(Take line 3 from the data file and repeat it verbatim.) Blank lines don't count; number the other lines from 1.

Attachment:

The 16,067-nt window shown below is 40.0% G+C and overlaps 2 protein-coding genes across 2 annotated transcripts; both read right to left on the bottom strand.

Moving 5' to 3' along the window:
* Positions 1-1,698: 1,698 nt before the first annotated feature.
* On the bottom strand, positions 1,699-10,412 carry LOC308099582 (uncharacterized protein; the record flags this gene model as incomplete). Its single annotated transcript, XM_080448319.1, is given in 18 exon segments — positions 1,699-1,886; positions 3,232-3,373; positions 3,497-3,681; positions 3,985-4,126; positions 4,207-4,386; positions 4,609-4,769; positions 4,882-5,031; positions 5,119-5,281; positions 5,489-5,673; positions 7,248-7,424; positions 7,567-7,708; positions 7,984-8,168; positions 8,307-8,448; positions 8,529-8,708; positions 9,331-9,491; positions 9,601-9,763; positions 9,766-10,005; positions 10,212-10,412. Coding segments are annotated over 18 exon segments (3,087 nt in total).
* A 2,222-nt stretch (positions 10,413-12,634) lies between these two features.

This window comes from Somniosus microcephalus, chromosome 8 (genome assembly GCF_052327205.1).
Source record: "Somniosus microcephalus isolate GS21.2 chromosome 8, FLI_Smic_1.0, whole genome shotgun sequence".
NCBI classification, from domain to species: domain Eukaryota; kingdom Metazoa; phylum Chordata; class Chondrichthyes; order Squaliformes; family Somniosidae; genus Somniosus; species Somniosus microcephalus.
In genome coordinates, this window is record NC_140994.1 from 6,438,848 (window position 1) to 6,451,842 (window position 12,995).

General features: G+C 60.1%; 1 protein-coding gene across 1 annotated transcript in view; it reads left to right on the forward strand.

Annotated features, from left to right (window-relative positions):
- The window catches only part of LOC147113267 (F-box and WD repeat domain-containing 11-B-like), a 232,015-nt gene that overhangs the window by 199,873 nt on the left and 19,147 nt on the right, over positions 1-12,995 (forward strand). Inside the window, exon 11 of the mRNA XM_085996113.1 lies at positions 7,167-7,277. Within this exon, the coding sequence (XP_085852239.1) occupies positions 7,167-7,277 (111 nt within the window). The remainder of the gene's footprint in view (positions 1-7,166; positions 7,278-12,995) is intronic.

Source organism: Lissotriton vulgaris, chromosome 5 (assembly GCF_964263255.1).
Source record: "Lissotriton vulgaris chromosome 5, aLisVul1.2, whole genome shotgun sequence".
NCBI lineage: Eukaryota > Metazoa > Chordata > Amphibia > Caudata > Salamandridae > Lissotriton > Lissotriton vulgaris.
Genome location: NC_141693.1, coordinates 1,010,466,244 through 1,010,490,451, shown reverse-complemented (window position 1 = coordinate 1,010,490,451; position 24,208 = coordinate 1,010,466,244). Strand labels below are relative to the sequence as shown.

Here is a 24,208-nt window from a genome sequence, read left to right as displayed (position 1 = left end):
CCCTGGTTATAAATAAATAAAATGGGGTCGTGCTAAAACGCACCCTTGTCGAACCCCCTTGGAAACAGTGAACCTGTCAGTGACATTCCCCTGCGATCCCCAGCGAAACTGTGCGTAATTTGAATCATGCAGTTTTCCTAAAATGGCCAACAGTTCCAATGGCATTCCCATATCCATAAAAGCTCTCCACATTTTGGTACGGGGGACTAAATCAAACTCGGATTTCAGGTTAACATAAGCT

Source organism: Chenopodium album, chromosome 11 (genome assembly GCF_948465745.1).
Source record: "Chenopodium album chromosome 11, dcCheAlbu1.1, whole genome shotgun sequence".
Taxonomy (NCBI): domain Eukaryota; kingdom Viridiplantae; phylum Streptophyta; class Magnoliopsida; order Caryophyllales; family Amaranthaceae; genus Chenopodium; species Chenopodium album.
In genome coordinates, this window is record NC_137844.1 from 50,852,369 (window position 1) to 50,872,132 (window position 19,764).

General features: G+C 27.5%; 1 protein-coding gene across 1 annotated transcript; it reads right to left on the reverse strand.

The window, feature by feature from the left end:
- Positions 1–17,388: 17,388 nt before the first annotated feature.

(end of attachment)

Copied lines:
* Positions 1-1,698: 1,698 nt before the first annotated feature.